Deputies with the Fallbrook Sheriff’s substation have experienced a significant increase in calls relating to individuals displaying behaviors associated with mental disorders in 2013 and the first quarter of 2014. But the increase in these situations isn’t limited to Fallbrook, it is on the upswing throughout San Diego County.
“Fallbrook and all of the Sheriff’s other jurisdictions have seen a dramatic increase in these types of calls,” said Lt. Todd Richardson, commander of the Fallbrook Sheriff’s substation. “It’s kind of the nature of our times. There’s been less and less funding for mental health issues. With the prison realignment issue, a good number of these individuals with mental problems (many due to drug use) are being released back into the population.”
According to the criminal intelligence analysis division of the Sheriff’s Dept., in the Fallbrook command, there were 134 of these types of calls/contacts by deputies here in 2011. That number slightly decreased in 2012 to 131, but rose sharply by 17 percent to 148 in 2013 and looks to increase another 16 percent in 2014 if statistics from the first quarter are any indication.
“It’s something we take very seriously, because there is an extreme danger to our deputies in responding to these calls,” said Richardson. “We now have mandated training to keep deputies up-to-date on how to handle people with mental health issues; in handling a psychological emergency this includes the importance of using less lethal weapons, like bean bags, taser, etcRichardson said while some citizens complain about the use of these devices, when these individuals are endangering themselves or others, “that’s the only safe way to deal with them.” According to the San Diego Association of Governments (SANDAG) Criminal Justice Research Division, between 2008 and 2013 in the region’s four largest law enforcement agencies – the Sheriff’s Dept. and the San Diego, Chula Vista, and Oceanside Police Departments – there was an overall 55 percent increase in calls for service involving people who pose a danger to themselves or to others due to a mental health crisis. Countywide, the total number of calls jumped from 14,442 in 2008 to 22,315 in 2013.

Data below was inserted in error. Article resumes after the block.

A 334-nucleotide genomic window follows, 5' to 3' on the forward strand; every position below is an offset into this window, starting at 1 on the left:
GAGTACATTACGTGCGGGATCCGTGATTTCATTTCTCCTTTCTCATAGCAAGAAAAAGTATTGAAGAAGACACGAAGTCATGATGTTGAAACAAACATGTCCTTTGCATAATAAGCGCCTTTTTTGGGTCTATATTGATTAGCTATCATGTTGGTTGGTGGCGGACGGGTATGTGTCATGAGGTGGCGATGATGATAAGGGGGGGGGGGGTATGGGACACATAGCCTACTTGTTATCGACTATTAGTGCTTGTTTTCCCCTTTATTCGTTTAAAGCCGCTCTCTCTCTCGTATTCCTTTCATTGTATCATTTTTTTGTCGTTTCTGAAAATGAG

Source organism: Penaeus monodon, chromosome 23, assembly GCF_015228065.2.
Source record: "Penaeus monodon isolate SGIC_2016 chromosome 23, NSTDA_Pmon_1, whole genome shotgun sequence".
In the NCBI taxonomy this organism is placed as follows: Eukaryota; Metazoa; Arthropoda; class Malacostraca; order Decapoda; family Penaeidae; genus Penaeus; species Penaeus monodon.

One of the most volatile situations officers encounter is when a mentally unstable individual is intent on suicide.
“Since there is a tie between suicide and 5150/mental disorder calls, we have seen an increase in those as well,” said Richardson. “Throughout the county, we will have individuals who say ‘you have to kill me; I won’t come out.’ These people try to force the issue, but our SWAT team has done a good job of talking them out.”
Given the increase in these calls, authorities admit a growing amount of law enforcement resources in the region are being consumed by the increase in mental health calls.
Countywide, SANDAG listed the reasons for the increase in mental disorder calls as follows:
• Limited resources from the state to address mental health conditions
• The public’s expectation that officers and deputies respond to mental health crises
• An increase in independent living facilities which provide housing to individuals with mental health issues, but are not licensed and managed by the state
• Stressful economic conditions
• The release of non-violent offenders from detention facilities who may have mental health issues.
Richardson added perhaps the most significant reason. “They aren’t keeping the drug-related cases in jail as long as they used to,” he said.
In Fallbrook, Richardson said he would encourage residents to “err on the side of caution,” when deciding whether to call the Sheriff’s Dept. for assistance regarding someone with possible mental issues.
“We would prefer to have people call us and let us come out and evaluate the situation; our deputies are trained to screen these situations,” he said. “These cases can become volatile real quickly. If a person gets a suspicious feeling, they should call us. We may be able to get the person some help.”